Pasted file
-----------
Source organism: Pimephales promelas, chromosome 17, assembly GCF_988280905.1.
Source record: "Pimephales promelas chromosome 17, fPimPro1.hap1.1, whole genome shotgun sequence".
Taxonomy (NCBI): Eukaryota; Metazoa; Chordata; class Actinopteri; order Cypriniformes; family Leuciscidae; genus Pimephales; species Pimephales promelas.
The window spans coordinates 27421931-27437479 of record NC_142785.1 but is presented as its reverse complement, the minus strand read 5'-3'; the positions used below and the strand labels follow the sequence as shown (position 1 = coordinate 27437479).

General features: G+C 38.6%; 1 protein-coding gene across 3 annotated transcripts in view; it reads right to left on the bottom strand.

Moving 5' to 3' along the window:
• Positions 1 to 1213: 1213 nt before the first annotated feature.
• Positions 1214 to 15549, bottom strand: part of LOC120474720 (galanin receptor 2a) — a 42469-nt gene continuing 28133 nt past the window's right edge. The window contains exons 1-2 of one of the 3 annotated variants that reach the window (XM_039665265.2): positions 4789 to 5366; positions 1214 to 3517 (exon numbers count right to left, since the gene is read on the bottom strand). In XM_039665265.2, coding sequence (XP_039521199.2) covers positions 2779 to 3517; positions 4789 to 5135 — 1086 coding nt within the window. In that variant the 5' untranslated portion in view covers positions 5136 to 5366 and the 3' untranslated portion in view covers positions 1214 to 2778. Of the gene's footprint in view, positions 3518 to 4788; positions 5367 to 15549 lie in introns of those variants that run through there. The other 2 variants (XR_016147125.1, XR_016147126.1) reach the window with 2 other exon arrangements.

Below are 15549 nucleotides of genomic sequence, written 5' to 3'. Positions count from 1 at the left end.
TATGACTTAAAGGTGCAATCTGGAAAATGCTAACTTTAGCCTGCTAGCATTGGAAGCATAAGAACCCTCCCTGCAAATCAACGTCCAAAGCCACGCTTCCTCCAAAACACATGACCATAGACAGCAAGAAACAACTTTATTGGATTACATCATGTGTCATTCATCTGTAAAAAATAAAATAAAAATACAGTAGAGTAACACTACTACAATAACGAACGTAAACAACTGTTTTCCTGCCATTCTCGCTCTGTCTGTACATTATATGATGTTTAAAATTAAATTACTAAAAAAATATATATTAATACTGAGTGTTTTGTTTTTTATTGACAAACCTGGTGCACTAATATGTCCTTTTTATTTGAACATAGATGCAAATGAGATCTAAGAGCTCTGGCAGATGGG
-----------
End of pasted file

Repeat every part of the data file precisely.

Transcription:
Source organism: Pimephales promelas, chromosome 17, assembly GCF_988280905.1.
Source record: "Pimephales promelas chromosome 17, fPimPro1.hap1.1, whole genome shotgun sequence".
Taxonomy (NCBI): Eukaryota; Metazoa; Chordata; class Actinopteri; order Cypriniformes; family Leuciscidae; genus Pimephales; species Pimephales promelas.
The window spans coordinates 27421931-27437479 of record NC_142785.1 but is presented as its reverse complement, the minus strand read 5'-3'; the positions used below and the strand labels follow the sequence as shown (position 1 = coordinate 27437479).

General features: G+C 38.6%; 1 protein-coding gene across 3 annotated transcripts in view; it reads right to left on the bottom strand.

Moving 5' to 3' along the window:
• Positions 1 to 1213: 1213 nt before the first annotated feature.
• Positions 1214 to 15549, bottom strand: part of LOC120474720 (galanin receptor 2a) — a 42469-nt gene continuing 28133 nt past the window's right edge. The window contains exons 1-2 of one of the 3 annotated variants that reach the window (XM_039665265.2): positions 4789 to 5366; positions 1214 to 3517 (exon numbers count right to left, since the gene is read on the bottom strand). In XM_039665265.2, coding sequence (XP_039521199.2) covers positions 2779 to 3517; positions 4789 to 5135 — 1086 coding nt within the window. In that variant the 5' untranslated portion in view covers positions 5136 to 5366 and the 3' untranslated portion in view covers positions 1214 to 2778. Of the gene's footprint in view, positions 3518 to 4788; positions 5367 to 15549 lie in introns of those variants that run through there. The other 2 variants (XR_016147125.1, XR_016147126.1) reach the window with 2 other exon arrangements.

Below are 15549 nucleotides of genomic sequence, written 5' to 3'. Positions count from 1 at the left end.
TATGACTTAAAGGTGCAATCTGGAAAATGCTAACTTTAGCCTGCTAGCATTGGAAGCATAAGAACCCTCCCTGCAAATCAACGTCCAAAGCCACGCTTCCTCCAAAACACATGACCATAGACAGCAAGAAACAACTTTATTGGATTACATCATGTGTCATTCATCTGTAAAAAATAAAATAAAAATACAGTAGAGTAACACTACTACAATAACGAACGTAAACAACTGTTTTCCTGCCATTCTCGCTCTGTCTGTACATTATATGATGTTTAAAATTAAATTACTAAAAAAATATATATTAATACTGAGTGTTTTGTTTTTTATTGACAAACCTGGTGCACTAATATGTCCTTTTTATTTGAACATAGATGCAAATGAGATCTAAGAGCTCTGGCAGATGGG